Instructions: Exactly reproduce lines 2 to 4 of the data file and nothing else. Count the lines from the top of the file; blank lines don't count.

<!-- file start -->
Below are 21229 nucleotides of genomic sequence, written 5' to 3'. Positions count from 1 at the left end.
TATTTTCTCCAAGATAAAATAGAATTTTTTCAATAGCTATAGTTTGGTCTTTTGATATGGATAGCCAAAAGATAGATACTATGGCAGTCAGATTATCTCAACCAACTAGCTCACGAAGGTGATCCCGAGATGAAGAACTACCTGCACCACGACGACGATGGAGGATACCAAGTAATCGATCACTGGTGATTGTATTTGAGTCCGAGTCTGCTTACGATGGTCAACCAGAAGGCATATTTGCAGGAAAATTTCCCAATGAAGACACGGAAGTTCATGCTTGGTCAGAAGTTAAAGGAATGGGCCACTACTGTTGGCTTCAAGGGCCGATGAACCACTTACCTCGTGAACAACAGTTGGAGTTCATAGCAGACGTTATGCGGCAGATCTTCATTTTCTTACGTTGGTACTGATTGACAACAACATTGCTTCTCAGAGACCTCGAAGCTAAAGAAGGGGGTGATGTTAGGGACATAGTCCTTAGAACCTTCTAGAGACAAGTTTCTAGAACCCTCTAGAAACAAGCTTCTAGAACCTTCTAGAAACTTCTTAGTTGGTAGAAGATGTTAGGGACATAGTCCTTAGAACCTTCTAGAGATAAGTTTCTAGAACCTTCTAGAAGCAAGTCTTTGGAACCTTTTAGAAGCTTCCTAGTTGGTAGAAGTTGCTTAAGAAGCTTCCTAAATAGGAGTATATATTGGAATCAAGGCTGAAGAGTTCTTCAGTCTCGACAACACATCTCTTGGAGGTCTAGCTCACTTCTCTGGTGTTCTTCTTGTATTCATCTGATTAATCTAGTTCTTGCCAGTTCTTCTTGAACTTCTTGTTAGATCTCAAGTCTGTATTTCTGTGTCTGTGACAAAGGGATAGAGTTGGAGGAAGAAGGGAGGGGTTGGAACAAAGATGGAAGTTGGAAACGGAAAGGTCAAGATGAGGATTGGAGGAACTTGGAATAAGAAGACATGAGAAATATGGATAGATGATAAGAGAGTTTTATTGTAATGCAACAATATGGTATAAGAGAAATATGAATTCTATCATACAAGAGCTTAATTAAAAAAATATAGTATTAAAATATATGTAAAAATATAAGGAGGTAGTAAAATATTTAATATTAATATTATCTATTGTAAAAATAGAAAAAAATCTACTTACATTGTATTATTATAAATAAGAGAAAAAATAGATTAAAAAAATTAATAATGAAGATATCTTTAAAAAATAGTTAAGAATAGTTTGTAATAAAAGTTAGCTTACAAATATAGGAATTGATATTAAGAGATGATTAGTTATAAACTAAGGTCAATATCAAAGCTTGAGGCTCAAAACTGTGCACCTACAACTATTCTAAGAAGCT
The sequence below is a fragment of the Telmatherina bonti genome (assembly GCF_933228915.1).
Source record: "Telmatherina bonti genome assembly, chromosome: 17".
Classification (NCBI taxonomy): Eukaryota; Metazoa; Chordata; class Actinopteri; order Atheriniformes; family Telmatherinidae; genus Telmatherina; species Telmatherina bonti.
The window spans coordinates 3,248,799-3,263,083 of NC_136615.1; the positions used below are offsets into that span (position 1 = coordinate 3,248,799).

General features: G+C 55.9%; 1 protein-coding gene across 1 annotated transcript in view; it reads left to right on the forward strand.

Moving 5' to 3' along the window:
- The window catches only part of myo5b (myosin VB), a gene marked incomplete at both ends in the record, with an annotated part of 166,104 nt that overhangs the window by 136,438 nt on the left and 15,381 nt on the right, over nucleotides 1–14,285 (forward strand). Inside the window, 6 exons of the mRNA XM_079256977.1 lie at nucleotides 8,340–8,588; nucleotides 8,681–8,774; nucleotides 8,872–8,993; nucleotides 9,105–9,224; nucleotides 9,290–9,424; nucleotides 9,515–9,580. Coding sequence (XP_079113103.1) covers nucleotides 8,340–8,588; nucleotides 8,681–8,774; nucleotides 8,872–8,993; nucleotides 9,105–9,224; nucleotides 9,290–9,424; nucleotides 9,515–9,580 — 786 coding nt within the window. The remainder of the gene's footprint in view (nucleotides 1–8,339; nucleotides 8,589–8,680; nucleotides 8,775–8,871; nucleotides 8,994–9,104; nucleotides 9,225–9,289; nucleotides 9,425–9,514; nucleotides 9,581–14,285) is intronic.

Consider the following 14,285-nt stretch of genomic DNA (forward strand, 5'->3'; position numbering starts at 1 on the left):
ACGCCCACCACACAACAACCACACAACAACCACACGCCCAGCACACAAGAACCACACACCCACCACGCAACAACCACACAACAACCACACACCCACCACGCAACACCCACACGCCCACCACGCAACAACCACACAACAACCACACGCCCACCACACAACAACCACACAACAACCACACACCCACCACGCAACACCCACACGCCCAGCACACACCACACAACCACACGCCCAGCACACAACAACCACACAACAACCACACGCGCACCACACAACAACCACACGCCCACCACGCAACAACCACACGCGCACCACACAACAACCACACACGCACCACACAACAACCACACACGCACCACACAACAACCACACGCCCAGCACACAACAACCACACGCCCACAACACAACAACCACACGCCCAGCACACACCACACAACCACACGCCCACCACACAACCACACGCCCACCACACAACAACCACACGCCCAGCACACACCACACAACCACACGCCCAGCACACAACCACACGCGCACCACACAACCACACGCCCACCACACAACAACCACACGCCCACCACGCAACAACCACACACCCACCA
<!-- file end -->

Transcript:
TATTTTCTCCAAGATAAAATAGAATTTTTTCAATAGCTATAGTTTGGTCTTTTGATATGGATAGCCAAAAGATAGATACTATGGCAGTCAGATTATCTCAACCAACTAGCTCACGAAGGTGATCCCGAGATGAAGAACTACCTGCACCACGACGACGATGGAGGATACCAAGTAATCGATCACTGGTGATTGTATTTGAGTCCGAGTCTGCTTACGATGGTCAACCAGAAGGCATATTTGCAGGAAAATTTCCCAATGAAGACACGGAAGTTCATGCTTGGTCAGAAGTTAAAGGAATGGGCCACTACTGTTGGCTTCAAGGGCCGATGAACCACTTACCTCGTGAACAACAGTTGGAGTTCATAGCAGACGTTATGCGGCAGATCTTCATTTTCTTACGTTGGTACTGATTGACAACAACATTGCTTCTCAGAGACCTCGAAGCTAAAGAAGGGGGTGATGTTAGGGACATAGTCCTTAGAACCTTCTAGAGACAAGTTTCTAGAACCCTCTAGAAACAAGCTTCTAGAACCTTCTAGAAACTTCTTAGTTGGTAGAAGATGTTAGGGACATAGTCCTTAGAACCTTCTAGAGATAAGTTTCTAGAACCTTCTAGAAGCAAGTCTTTGGAACCTTTTAGAAGCTTCCTAGTTGGTAGAAGTTGCTTAAGAAGCTTCCTAAATAGGAGTATATATTGGAATCAAGGCTGAAGAGTTCTTCAGTCTCGACAACACATCTCTTGGAGGTCTAGCTCACTTCTCTGGTGTTCTTCTTGTATTCATCTGATTAATCTAGTTCTTGCCAGTTCTTCTTGAACTTCTTGTTAGATCTCAAGTCTGTATTTCTGTGTCTGTGACAAAGGGATAGAGTTGGAGGAAGAAGGGAGGGGTTGGAACAAAGATGGAAGTTGGAAACGGAAAGGTCAAGATGAGGATTGGAGGAACTTGGAATAAGAAGACATGAGAAATATGGATAGATGATAAGAGAGTTTTATTGTAATGCAACAATATGGTATAAGAGAAATATGAATTCTATCATACAAGAGCTTAATTAAAAAAATATAGTATTAAAATATATGTAAAAATATAAGGAGGTAGTAAAATATTTAATATTAATATTATCTATTGTAAAAATAGAAAAAAATCTACTTACATTGTATTATTATAAATAAGAGAAAAAATAGATTAAAAAAATTAATAATGAAGATATCTTTAAAAAATAGTTAAGAATAGTTTGTAATAAAAGTTAGCTTACAAATATAGGAATTGATATTAAGAGATGATTAGTTATAAACTAAGGTCAATATCAAAGCTTGAGGCTCAAAACTGTGCACCTACAACTATTCTAAGAAGCT
The sequence below is a fragment of the Telmatherina bonti genome (assembly GCF_933228915.1).
Source record: "Telmatherina bonti genome assembly, chromosome: 17".